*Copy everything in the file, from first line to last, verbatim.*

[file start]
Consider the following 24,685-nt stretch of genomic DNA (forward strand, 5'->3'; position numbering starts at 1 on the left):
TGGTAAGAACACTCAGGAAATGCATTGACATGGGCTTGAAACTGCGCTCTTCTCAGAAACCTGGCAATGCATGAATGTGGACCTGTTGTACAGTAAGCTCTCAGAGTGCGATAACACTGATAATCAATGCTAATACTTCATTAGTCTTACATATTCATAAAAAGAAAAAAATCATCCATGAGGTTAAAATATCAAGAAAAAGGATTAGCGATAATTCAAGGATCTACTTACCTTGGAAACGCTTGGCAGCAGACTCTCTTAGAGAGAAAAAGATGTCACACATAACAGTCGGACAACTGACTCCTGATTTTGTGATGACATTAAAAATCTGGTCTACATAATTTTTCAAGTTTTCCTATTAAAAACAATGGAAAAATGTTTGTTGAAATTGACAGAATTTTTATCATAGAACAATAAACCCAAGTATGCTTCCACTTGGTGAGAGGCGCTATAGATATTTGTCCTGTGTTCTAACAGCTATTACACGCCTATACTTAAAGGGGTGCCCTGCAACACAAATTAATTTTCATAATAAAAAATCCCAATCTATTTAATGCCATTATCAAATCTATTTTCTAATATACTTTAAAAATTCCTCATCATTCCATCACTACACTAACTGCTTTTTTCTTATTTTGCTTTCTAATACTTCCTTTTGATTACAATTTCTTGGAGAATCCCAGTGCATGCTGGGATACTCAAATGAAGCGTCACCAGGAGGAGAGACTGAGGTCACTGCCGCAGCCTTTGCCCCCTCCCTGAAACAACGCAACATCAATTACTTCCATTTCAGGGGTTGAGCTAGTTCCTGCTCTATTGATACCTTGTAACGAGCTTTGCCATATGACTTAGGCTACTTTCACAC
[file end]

Consider the following 24,685-nt stretch of genomic DNA (forward strand, 5'->3'; position numbering starts at 1 on the left):
TGGTAAGAACACTCAGGAAATGCATTGACATGGGCTTGAAACTGCGCTCTTCTCAGAAACCTGGCAATGCATGAATGTGGACCTGTTGTACAGTAAGCTCTCAGAGTGCGATAACACTGATAATCAATGCTAATACTTCATTAGTCTTACATATTCATAAAAAGAAAAAAATCATCCATGAGGTTAAAATATCAAGAAAAAGGATTAGCGATAATTCAAGGATCTACTTACCTTGGAAACGCTTGGCAGCAGACTCTCTTAGAGAGAAAAAGATGTCACACATAACAGTCGGACAACTGACTCCTGATTTTGTGATGACATTAAAAATCTGGTCTACATAATTTTTCAAGTTTTCCTATTAAAAACAATGGAAAAATGTTTGTTGAAATTGACAGAATTTTTATCATAGAACAATAAACCCAAGTATGCTTCCACTTGGTGAGAGGCGCTATAGATATTTGTCCTGTGTTCTAACAGCTATTACACGCCTATACTTAAAGGGGTGCCCTGCAACACAAATTAATTTTCATAATAAAAAATCCCAATCTATTTAATGCCATTATCAAATCTATTTTCTAATATACTTTAAAAATTCCTCATCATTCCATCACTACACTAACTGCTTTTTTCTTATTTTGCTTTCTAATACTTCCTTTTGATTACAATTTCTTGGAGAATCCCAGTGCATGCTGGGATACTCAAATGAAGCGTCACCAGGAGGAGAGACTGAGGTCACTGCCGCAGCCTTTGCCCCCTCCCTGAAACAACGCAACATCAATTACTTCCATTTCAGGGGTTGAGCTAGTTCCTGCTCTATTGATACCTTGTAACGAGCTTTGCCATATGACTTAGGCTACTTTCACAC